All Songs Considered producer Robin Hilton (left) and host/creator Bob Boilen.
All Songs Considered is a great place to discover new music that doesn't get a lot of airplay anywhere else. The acclaimed (and Emmy-nominated, Webby-winning) program – available as streaming audio, download, a podcast and a radio broadcast – features roundtable discussions about new music, reviews, live concerts, artist interviews, guest DJ appearances and more.
Host Bob Boilen created All Songs Considered as a Web-only program in January, 2000 after receiving countless letters from listeners who wanted to know more about the music that he, as director, played between stories on NPR's signature newsmagazine, All Things Considered. Producer Robin Hilton joined All Songs Considered shortly after its creation, and the program has since grown to become one of the most popular and respected destinations to hear new music online.
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More About Host Bob Boilen
In 1988, a determined Bob Boilen started showing up on NPR's doorstep every day, looking for a way to contribute his skills in music and broadcasting to the network. His persistence paid off, and within a few weeks he was hired, on a temporary basis, to work for All Things Considered. Less than a year later, Boilen was directing the show and continued to do so for the next 18 years.
Before coming to NPR, Boilen found many ways to share his passion for music. From 1982 to 1986 he worked for Baltimore's Impossible Theater, where he held many posts, including composer, technician, and recording engineer. Boilen became part of music history in 1983 with the Impossible Theater production Whiz Bang, a History of Sound. In it, Boilen became one of the first composers to use audio sampling -— in this case, sounds from nature and the industrial revolution. He was interviewed about Whiz Bang by Susan Stamberg on All Things Considered.
In 1985, the Washington City Paper voted Boilen 'Performance Artist of the Year.' An electronic musician, he received a grant from the Washington D.C. Commission on the Arts and Humanities to work on electronic music and performance.
After Impossible Theater, Boilen worked as a producer for a television station in Washington, D.C. He produced several projects, including a music video program. In 1997, he started producing an online show called Science Live for the Discovery Channel. He also put out two albums with his psychedelic band, Tiny Desk Unit, during the late 1970s and early 1980s. Boilen still composes and performs music and posts it for free on his Web site, BobBoilen.info. He also performs contradance music and has a podcast of contradance music that he produces with his son, Julian.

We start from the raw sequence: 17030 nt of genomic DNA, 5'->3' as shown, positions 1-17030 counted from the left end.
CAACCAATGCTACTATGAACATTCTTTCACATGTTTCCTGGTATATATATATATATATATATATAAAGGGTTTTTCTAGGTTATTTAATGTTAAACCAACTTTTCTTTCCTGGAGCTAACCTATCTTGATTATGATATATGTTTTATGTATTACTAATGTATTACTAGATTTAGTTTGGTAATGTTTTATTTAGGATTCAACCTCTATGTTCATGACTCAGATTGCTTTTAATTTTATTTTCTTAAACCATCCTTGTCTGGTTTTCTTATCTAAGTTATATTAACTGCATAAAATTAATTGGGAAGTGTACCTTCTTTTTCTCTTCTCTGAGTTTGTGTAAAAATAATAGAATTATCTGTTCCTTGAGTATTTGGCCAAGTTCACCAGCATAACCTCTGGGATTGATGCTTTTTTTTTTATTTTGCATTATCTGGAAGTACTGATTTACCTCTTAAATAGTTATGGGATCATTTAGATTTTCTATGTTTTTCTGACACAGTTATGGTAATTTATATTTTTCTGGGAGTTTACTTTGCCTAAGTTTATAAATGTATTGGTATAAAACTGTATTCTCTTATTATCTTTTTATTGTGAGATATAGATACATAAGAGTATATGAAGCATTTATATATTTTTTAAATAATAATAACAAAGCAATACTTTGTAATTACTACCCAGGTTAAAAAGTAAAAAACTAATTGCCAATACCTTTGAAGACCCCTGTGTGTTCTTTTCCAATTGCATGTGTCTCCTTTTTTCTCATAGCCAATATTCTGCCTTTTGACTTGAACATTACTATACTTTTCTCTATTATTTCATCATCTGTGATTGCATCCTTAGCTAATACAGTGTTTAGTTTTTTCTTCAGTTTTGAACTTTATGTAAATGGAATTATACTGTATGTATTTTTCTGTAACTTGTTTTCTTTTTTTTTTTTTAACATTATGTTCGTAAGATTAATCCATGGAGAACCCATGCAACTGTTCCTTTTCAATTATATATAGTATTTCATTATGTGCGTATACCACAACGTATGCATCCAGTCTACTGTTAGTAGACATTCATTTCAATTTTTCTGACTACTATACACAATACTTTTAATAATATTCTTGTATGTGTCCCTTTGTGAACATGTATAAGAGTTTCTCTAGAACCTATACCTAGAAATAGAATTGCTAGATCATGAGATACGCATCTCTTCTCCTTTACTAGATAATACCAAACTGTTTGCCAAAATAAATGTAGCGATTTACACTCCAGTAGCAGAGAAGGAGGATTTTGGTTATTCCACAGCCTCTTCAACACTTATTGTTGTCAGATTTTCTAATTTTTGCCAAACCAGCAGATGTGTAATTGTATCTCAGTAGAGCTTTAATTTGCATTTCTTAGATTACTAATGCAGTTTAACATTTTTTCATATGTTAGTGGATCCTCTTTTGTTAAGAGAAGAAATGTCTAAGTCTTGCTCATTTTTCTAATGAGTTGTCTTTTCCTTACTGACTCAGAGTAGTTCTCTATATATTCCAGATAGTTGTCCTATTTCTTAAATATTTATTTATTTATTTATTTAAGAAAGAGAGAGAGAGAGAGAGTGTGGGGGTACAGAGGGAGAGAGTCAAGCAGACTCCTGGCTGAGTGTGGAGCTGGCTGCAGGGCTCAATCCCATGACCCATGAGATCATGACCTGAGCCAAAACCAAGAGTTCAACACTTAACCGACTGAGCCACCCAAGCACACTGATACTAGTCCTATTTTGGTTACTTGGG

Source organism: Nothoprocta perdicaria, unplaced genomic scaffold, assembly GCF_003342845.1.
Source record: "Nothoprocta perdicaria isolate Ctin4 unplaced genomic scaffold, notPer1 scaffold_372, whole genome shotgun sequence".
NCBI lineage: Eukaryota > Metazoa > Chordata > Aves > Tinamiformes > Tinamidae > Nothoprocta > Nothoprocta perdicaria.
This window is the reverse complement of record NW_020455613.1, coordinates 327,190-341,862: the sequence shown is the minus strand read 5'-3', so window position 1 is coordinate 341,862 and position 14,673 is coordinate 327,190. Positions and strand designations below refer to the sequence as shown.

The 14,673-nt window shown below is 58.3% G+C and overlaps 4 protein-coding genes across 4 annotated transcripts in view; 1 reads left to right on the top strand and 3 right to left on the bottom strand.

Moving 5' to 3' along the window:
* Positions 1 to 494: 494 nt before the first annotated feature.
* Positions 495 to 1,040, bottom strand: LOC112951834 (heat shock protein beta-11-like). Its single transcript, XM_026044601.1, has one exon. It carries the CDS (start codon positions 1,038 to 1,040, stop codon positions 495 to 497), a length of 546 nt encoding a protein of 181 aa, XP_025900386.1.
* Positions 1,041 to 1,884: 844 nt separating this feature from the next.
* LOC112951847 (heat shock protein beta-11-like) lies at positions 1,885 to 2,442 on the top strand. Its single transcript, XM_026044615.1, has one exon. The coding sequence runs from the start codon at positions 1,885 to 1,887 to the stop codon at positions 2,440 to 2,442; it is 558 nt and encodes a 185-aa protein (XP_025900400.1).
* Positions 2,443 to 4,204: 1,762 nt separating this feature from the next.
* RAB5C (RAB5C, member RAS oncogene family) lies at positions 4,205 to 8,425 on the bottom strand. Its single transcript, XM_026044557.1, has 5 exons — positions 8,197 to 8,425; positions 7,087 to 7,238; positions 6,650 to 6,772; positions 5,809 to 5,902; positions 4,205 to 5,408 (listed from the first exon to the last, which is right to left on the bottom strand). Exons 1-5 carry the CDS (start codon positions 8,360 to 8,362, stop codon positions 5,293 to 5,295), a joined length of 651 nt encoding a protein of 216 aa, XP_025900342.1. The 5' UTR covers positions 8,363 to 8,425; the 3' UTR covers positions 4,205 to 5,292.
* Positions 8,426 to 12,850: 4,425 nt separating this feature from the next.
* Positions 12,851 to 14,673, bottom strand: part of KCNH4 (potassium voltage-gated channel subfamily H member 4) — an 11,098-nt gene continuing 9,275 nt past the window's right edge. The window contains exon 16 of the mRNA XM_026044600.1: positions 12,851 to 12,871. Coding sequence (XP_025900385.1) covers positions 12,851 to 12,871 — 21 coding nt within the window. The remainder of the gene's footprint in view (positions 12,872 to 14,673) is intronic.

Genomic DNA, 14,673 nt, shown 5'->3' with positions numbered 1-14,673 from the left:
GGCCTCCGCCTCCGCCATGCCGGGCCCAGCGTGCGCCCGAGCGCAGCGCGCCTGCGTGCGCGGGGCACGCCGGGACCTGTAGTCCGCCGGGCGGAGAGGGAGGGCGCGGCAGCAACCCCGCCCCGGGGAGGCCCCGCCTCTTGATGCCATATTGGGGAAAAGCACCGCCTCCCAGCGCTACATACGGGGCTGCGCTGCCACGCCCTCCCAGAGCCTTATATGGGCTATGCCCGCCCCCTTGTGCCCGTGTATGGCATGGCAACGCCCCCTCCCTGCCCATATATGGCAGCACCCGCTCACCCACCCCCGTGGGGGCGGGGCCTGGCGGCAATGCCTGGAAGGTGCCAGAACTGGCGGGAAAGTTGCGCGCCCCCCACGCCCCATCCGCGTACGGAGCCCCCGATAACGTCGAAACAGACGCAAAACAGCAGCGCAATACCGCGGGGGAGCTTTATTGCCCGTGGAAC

Longtime NPR fans may remember another contribution Boilen made to NPR. He composed the original theme music for NPR's Talk of the Nation.
More About Producer Robin Hilton
Robin Hilton is the producer for All Songs Considered, and curator for NPR Music's Second Stage, a recurring blog feature and podcast profiling unsigned artists and bands. For Second Stage, Hilton combs through stacks of CDs to find the best songs from emerging musicians; the cream of the crop are often featured on All Songs Considered.
Hilton joined All Songs Considered as its producer after co-founding Small Good Thing Productions, a non-profit production company for independent film, radio and music in Athens, GA. Before that, he lived and worked in Japan as a translator for the government, and taught English as a second language to junior high school students. He chronicled his time abroad with a tongue-in-cheek documentary called "Big in Japan." From 1989 to 1996, Hilton worked for NPR member stations as a Senior Producer and Assistant News Director and was a long-time contributing reporter to NPR's daily news programs.
Robin is also a musician, and has been since his parents made him take piano lessons at the age of six. He's composed and produced music for National Geographic, Baltimore's Center Stage, and the film Open Secret. He also participates in the annual RPM Challenge, to write and record an entire album each February.